H. G. Wells’s ambiguous story of horror is a modern classic, a prophetic, disturbing glimpse of the primitive distrust and violence that gnaw at the heart of the modern world.

The prodigious literary visions of H. G. Wells (1866–1946) are cornerstones for today’s science fiction and fantasy. His novels include The Sleeper Awakes, In the Days of the Comet, The Last War, and The War in the Air, all available in Bison Books editions. John Huntington is a professor of English at the University of Illinois, Chicago. He is the author of The Logic of Fantasy: H. G. Wells and Science Fiction and the editor of The H. G. Wells Reader: A Complete Anthology from Science Fiction to Social Satire. --This text refers to an alternate Paperback edition.

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15 of 16 people found the following review helpful By A Customer on January 26, 2004
Format: Paperback
I give five stars to "The Croquet Player" by HG Wells not only because it is one of his better, more symbolically controlled works, but because of its overall modern styling & texture. In a mere novella, Wells is able to build up a powerful character analysis that still has far-reaching implications to Western Civilization. Of course, much of the finesse of the narrative is in its openness of interpretation. When I read this book, I think of Orson Welles directing the action in his high, sinister style. The narrative is framed by a man in his thirties whose life has been shaped by his single aunt's wealth. They are excellent croquet players, & live a life of ease. One day meets a man on a terrace, a man with an unusual story. From there it gets more & more intense--& then another man appears--& suddenly answers & questions become indistinguishable! The role of croquet is skillfully understated yet poignant, culminating in more than an evening's worth of introspection/discussion. One of the better writings of Wells', challenging any living writer to express timeless ideas so artistically & succinctly. Plus, for the time investment, this book gives a thousand times back in stimulation!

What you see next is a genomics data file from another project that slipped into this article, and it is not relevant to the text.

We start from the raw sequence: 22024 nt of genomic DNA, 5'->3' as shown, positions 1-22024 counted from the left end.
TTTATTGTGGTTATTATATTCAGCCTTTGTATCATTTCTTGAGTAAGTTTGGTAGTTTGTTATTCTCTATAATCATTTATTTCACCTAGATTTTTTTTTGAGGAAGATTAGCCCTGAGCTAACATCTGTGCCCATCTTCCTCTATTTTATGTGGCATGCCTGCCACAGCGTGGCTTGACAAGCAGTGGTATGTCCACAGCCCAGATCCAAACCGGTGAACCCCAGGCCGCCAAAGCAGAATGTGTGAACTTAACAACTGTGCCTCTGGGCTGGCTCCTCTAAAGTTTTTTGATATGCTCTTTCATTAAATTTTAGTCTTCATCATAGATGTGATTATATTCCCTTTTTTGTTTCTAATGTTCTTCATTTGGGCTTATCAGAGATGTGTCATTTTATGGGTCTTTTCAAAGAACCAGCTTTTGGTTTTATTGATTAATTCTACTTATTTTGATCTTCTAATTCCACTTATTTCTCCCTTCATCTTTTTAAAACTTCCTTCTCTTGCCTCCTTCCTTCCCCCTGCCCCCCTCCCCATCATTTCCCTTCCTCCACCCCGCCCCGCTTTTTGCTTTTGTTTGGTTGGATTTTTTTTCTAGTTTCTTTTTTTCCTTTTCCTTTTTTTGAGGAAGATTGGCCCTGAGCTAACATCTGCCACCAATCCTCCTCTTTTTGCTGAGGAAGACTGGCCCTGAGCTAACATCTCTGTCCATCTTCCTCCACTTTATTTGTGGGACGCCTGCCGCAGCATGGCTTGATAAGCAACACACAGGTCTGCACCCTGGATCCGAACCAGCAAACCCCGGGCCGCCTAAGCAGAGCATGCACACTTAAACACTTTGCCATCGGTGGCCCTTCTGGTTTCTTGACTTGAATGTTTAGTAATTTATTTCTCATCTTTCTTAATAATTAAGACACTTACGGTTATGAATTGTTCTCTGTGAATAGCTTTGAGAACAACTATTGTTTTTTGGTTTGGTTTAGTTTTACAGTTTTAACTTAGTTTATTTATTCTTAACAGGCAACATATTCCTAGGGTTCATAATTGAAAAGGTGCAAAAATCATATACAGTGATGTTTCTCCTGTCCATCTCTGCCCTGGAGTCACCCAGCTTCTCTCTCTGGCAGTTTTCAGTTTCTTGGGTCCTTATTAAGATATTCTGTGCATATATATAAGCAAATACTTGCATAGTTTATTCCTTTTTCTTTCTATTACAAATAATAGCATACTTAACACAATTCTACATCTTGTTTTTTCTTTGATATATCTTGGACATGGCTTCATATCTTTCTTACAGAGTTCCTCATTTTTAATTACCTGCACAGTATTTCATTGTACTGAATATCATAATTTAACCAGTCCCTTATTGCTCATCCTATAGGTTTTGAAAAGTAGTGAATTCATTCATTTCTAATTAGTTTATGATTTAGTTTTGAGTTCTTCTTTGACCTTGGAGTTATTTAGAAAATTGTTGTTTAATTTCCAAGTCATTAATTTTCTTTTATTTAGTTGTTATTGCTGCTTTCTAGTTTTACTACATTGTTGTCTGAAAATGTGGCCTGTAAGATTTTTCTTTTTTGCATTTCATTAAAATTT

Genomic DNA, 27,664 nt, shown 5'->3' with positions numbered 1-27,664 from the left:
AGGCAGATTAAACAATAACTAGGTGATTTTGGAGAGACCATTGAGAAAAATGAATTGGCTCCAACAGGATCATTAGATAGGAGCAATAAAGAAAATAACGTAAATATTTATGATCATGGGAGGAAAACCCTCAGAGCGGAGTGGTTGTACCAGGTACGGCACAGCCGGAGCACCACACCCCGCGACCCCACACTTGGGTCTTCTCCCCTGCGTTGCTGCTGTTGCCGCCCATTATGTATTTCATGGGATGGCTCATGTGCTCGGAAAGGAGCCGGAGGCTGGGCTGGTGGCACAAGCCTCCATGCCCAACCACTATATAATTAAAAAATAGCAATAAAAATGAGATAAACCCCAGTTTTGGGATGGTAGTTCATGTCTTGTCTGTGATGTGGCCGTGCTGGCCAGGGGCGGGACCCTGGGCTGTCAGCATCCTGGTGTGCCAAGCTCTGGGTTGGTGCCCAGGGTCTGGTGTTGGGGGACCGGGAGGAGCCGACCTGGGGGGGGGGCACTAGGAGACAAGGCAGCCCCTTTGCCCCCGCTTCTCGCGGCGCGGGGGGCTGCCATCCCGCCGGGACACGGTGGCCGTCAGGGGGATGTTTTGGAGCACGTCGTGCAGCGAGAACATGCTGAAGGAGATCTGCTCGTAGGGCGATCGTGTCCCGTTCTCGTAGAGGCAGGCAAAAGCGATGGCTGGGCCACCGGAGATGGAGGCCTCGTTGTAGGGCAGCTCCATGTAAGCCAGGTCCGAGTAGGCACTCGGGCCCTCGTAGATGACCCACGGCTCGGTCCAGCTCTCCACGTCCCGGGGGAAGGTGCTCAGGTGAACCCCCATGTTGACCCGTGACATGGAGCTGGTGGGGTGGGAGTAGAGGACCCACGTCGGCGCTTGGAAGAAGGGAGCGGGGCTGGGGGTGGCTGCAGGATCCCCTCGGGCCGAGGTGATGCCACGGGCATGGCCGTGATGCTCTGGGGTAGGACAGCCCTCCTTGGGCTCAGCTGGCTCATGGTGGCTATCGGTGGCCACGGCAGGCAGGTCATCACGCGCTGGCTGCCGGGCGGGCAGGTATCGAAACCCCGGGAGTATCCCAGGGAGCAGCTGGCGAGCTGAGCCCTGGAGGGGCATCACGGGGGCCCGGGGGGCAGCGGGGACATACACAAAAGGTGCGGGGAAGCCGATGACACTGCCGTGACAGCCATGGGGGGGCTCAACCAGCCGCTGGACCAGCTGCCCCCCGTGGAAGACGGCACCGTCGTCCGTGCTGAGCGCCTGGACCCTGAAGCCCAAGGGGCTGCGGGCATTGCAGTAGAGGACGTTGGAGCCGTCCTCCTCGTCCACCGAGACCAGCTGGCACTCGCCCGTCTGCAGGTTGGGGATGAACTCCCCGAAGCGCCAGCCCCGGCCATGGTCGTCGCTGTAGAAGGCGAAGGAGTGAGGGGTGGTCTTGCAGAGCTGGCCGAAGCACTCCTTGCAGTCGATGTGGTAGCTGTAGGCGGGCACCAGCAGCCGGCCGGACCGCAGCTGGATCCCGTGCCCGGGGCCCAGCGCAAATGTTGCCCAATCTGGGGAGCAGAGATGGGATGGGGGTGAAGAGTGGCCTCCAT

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1 of 1 people found the following review helpful By Eric Wilson TOP 1000 REVIEWER on September 30, 2011